It’s easy to dismiss gaming as a waste of time, but in addition to surprising benefits like improving eyesight and self-esteem, video games can also teach us the best ways to learn. Using data from thousands of online video game matches, researchers at Brown University analyzed how gamers went from noob to owning the competition.

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In the first study, scores from 3.2 million players over seven months of Halo games were analyzeed to determine skill development and play patterns. The team found that those who increased their skills the most over time were also those who played the most each week with more than 64 games, but it wasn’t the most efficient technique. Participants who played fewer games with only four to eight matches a week for their first 200 games, gained the most skill per match. The second most efficient were players who logged eight to 16 matches in a week.

“What this suggests is that if you want to improve the most efficiently, it’s not about playing the most matches per week,” says Dr. Jeff Huang, Ph.D and professor in computer science at Brown University, in a statement. “You actually want to space out your activity a little bit and not play so intensively.”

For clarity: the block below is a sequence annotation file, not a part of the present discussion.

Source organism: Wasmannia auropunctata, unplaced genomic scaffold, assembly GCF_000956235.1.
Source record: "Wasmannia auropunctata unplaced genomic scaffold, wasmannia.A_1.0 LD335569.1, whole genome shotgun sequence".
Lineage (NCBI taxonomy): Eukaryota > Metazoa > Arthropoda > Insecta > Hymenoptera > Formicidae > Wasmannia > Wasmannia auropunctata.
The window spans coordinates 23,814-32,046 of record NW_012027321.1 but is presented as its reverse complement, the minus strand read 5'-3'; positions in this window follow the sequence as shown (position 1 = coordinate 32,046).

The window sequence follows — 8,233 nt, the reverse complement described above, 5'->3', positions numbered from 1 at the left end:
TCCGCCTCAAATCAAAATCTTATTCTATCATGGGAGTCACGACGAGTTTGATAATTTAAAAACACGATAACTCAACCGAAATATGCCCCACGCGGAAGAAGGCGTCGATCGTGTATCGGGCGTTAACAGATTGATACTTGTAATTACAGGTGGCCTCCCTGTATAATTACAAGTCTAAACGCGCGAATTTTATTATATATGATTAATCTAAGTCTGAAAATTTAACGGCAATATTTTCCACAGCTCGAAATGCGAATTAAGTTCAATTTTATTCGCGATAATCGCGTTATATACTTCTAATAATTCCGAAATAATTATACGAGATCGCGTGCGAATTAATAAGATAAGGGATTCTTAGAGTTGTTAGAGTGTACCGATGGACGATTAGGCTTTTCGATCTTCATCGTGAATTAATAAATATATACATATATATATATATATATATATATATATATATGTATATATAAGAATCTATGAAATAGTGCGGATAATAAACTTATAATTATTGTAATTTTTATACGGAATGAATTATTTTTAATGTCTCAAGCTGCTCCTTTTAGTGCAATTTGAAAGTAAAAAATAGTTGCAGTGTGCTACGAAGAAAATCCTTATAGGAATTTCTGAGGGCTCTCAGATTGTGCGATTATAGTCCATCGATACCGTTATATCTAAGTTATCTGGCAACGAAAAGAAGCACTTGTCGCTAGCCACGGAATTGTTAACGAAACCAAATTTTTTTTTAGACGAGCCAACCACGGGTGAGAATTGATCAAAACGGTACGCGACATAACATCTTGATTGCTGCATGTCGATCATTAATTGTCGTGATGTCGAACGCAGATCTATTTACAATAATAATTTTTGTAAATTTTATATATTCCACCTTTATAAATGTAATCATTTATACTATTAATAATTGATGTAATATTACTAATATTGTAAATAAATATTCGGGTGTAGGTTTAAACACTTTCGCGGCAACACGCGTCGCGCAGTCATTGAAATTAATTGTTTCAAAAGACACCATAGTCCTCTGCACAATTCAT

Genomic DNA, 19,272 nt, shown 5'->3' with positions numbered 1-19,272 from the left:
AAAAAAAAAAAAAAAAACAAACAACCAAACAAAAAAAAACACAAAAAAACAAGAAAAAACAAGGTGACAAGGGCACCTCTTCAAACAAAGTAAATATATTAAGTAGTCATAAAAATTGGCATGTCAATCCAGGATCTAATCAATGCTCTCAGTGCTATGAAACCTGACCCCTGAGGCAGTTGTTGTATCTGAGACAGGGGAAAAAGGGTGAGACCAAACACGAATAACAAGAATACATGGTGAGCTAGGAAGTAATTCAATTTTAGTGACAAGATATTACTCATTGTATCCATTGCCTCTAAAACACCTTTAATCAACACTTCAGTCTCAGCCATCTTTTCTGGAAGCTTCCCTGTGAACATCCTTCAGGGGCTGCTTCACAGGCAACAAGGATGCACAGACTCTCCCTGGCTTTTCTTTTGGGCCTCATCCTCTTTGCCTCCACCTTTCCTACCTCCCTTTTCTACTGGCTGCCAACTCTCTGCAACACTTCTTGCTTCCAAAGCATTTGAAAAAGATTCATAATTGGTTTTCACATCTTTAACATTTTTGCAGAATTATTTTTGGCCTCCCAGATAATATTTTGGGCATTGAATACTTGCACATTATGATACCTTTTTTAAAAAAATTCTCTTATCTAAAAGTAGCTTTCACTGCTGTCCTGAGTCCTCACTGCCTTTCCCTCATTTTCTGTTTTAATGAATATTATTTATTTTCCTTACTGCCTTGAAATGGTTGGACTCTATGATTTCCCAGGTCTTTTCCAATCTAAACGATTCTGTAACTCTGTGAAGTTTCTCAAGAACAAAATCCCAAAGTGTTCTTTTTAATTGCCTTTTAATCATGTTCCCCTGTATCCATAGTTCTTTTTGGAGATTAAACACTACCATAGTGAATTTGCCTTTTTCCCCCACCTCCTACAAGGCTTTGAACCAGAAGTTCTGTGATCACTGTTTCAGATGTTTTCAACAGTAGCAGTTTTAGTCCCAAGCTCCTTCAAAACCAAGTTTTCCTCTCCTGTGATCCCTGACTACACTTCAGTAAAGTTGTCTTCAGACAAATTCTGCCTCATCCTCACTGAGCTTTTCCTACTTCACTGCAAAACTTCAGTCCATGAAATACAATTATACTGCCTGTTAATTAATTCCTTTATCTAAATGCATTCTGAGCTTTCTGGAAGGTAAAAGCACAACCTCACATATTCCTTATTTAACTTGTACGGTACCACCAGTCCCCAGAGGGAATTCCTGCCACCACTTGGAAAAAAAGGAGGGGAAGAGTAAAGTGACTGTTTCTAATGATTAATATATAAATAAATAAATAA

However, the key is to take well-spaced breaks. Stepping away from the computer for several days is fine, but longer breaks affected play. For example, one month without gaming required 10 matches to regain pre-break skill level.

Strategy game StarCraft 2 was analyzed in the second study to understand how elite players' habits varied from those who weren’t quite as skilled. The biggest difference was that better players used keyboard shortcuts to their advantage, allowing them to respond more quickly. Not only did they use the hotkeys more, but they formed unique, consistent habits that researchers believe helped them remain calm.

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Huang and his team believe these two studies are representative of how we learn in general.

“People have seen this for other things, like studying,” Huang says. “Cramming is generally regarded as less efficient than doing smaller bits of studying throughout the semester. I think we’re seeing something similar here in our study.”

However, practicing or studying for long blocks of time still remains popular. The Massachusetts Institute of Technology advises studying in one-hour blocks followed by a brief break. The university also suggests physical activity every hour like taking a walk or doing jumping jacks.

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